Bill S-203 has been rushed through the House of Commons, without study. In the short time members of Parliament have had the bill, many issues have been flagged. These issues range from constitutional concerns to practical considerations that have been simply overlooked. This happens when legislation is rushed through and not carefully considered. Had the members been given more time to review and study the bill, many of these problems could have been solved with simple amendments. These amendments would benefit cetaceans, Canadians and stakeholders alike.
Another major issue was flagged recently in Bill S-203, which could impact hundreds of thousands of Canadians and their vacation plans over time. As it currently reads, Bill S-203 could negatively impact Canadian travel and tourist industry. More specifically, Bill S-203 could negatively impact travel agencies and Canadian vacationers who travel abroad and visit captive cetaceans in other countries. It has been argued that this is not the case, but the legal advice cannot irrefutably dissolve this. They cannot say for certain that this is not the case. It will take a court decision to say whether it is the case.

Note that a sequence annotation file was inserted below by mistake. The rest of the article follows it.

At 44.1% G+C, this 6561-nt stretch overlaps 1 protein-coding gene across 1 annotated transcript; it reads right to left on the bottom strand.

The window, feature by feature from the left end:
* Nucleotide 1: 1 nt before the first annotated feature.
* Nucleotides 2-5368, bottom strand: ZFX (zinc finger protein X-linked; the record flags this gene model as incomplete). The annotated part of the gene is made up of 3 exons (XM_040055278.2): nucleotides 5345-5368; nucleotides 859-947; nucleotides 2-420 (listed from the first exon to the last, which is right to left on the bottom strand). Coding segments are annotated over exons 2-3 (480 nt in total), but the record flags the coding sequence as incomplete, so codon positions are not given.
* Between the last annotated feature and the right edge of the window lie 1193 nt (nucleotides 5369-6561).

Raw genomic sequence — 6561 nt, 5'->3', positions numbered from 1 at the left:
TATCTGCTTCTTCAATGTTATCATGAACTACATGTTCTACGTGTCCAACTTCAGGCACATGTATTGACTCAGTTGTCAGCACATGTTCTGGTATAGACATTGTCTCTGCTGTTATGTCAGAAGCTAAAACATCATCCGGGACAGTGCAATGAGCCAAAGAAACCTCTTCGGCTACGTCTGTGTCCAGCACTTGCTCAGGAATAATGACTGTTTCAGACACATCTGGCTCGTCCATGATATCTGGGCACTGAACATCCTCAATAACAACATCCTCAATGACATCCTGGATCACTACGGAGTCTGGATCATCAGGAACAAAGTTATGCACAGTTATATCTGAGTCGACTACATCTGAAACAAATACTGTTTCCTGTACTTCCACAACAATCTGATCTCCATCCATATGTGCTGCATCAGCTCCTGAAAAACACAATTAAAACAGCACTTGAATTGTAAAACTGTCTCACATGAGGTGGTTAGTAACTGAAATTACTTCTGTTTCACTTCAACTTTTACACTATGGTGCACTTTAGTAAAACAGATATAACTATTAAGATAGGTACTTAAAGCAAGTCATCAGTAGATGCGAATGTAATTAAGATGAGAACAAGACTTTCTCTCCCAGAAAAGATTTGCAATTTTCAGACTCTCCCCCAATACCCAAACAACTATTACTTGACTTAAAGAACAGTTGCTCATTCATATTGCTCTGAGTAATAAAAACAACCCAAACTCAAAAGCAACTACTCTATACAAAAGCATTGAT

I have a letter from Marineland that raises the concerns in great detail and I will quote from that letter:
There was considerable discussion at the House of Commons Standing Committee on Fisheries and Oceans with respect to the prohibition on using cetaceans in performances for entertainment purposes and the broadness of the legislation. The section reads:
“(4) Every one commits an offence who promotes, arranges, conducts, assists in, receives money for or takes part in any meeting, competition, exhibition, pastime, practice, display or event at or in the course of which captive cetaceans are used for performance for entertainment purposes unless such performance is authorized pursuant to a licence issued by the Lieutenant Governor in Council of a province or by such other person or authority in the province as may be specified by the Lieutenant Governor in Council.”
A plain reading of the legislation offers no ambiguity. 'Every one' means every human being in Canada commits an offence when they do any of the following “promotes, arranges, conducts, assists in, receives money for or takes part in.”
Travel agents in Canada promote and receive money for selling such excursions to constituents of yours who then 'take part in' and many end up 'promoting' the experience on their own social media in Canada.
The exemption that is proposed in the section will not apply to the shows that today travel agents in your communities are actively promoting and receiving money from, nor will it apply to your constituents who take part in these shows and may promote it by encouraging others on social media to participate in similar shows in the future.
Department of Justice lawyers were not able to refute Marineland of Canada's contention that travel agents who 'promote' and 'receive money from' selling tickets to such shows occurring outside of Canada will not be criminally charged for doing so.